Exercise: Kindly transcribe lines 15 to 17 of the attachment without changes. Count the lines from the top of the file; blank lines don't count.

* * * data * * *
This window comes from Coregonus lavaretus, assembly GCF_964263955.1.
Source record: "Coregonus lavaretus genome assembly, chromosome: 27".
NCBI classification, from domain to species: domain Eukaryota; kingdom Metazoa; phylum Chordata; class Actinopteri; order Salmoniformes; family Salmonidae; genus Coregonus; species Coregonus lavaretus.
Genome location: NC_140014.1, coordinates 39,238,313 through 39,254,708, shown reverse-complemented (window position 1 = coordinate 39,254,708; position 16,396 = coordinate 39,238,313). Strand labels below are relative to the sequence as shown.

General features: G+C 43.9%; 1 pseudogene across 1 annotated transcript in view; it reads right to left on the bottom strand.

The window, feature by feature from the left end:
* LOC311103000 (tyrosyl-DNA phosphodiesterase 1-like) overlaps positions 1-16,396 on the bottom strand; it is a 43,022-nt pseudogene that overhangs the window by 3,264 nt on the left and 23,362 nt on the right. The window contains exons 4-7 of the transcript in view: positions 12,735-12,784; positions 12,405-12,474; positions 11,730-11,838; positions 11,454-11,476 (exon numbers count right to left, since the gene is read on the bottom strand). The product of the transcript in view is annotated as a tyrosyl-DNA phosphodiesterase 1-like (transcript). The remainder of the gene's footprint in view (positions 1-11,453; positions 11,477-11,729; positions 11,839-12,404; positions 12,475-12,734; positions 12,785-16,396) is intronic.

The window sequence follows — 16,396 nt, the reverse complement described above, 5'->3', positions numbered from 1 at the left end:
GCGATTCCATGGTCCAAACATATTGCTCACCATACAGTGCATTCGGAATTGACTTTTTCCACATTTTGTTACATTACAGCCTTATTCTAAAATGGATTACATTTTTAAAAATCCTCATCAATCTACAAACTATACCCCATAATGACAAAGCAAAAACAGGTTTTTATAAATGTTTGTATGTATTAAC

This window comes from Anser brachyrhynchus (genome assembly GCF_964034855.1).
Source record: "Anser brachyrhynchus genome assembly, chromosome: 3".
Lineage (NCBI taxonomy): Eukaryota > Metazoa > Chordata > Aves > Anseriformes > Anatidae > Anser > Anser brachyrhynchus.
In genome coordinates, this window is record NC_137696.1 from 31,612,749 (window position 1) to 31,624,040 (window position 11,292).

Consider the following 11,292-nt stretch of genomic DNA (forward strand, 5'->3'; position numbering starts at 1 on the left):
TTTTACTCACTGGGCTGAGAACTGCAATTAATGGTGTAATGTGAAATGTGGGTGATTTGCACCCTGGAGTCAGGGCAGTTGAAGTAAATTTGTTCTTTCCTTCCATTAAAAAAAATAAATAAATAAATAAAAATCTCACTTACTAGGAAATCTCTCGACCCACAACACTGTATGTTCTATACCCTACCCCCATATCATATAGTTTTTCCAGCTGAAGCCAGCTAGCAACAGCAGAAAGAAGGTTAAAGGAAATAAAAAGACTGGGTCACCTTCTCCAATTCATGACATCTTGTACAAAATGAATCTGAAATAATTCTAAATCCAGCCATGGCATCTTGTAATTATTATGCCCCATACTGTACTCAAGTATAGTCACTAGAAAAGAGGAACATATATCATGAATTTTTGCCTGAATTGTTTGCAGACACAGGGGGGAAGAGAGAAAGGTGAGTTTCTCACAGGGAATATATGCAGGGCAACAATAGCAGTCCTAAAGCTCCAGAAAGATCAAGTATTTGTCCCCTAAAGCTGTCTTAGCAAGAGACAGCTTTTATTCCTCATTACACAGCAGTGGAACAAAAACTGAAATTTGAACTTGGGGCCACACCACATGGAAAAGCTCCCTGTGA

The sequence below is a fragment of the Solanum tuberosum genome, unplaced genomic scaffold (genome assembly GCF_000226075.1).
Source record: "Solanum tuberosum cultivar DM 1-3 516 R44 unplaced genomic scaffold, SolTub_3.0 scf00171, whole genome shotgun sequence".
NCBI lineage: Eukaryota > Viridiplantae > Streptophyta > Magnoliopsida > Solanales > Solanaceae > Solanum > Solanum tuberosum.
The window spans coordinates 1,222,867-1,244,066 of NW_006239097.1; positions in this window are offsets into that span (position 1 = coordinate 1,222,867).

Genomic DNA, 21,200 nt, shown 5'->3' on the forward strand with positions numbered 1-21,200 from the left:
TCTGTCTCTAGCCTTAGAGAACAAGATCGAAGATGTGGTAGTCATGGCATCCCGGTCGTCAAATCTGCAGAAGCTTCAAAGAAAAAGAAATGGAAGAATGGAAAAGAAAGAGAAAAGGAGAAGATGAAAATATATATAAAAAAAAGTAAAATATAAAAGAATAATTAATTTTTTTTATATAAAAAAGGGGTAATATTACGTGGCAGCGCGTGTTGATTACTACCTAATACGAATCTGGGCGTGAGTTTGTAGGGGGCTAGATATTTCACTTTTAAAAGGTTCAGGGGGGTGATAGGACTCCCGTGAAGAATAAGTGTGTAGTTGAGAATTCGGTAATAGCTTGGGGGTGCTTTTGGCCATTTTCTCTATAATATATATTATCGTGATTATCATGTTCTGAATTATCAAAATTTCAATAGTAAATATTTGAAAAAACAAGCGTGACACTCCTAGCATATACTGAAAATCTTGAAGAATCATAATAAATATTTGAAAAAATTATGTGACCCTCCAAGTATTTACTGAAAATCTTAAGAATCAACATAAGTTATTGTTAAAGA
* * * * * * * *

TTTTACTCACTGGGCTGAGAACTGCAATTAATGGTGTAATGTGAAATGTGGGTGATTTGCACCCTGGAGTCAGGGCAGTTGAAGTAAATTTGTTCTTTCCTTCCATTAAAAAAAATAAATAAATAAATAAAAATCTCACTTACTAGGAAATCTCTCGACCCACAACACTGTATGTTCTATACCCTACCCCCATATCATATAGTTTTTCCAGCTGAAGCCAGCTAGCAACAGCAGAAAGAAGGTTAAAGGAAATAAAAAGACTGGGTCACCTTCTCCAATTCATGACATCTTGTACAAAATGAATCTGAAATAATTCTAAATCCAGCCATGGCATCTTGTAATTATTATGCCCCATACTGTACTCAAGTATAGTCACTAGAAAAGAGGAACATATATCATGAATTTTTGCCTGAATTGTTTGCAGACACAGGGGGGAAGAGAGAAAGGTGAGTTTCTCACAGGGAATATATGCAGGGCAACAATAGCAGTCCTAAAGCTCCAGAAAGATCAAGTATTTGTCCCCTAAAGCTGTCTTAGCAAGAGACAGCTTTTATTCCTCATTACACAGCAGTGGAACAAAAACTGAAATTTGAACTTGGGGCCACACCACATGGAAAAGCTCCCTGTGA

The sequence below is a fragment of the Solanum tuberosum genome, unplaced genomic scaffold (genome assembly GCF_000226075.1).
Source record: "Solanum tuberosum cultivar DM 1-3 516 R44 unplaced genomic scaffold, SolTub_3.0 scf00171, whole genome shotgun sequence".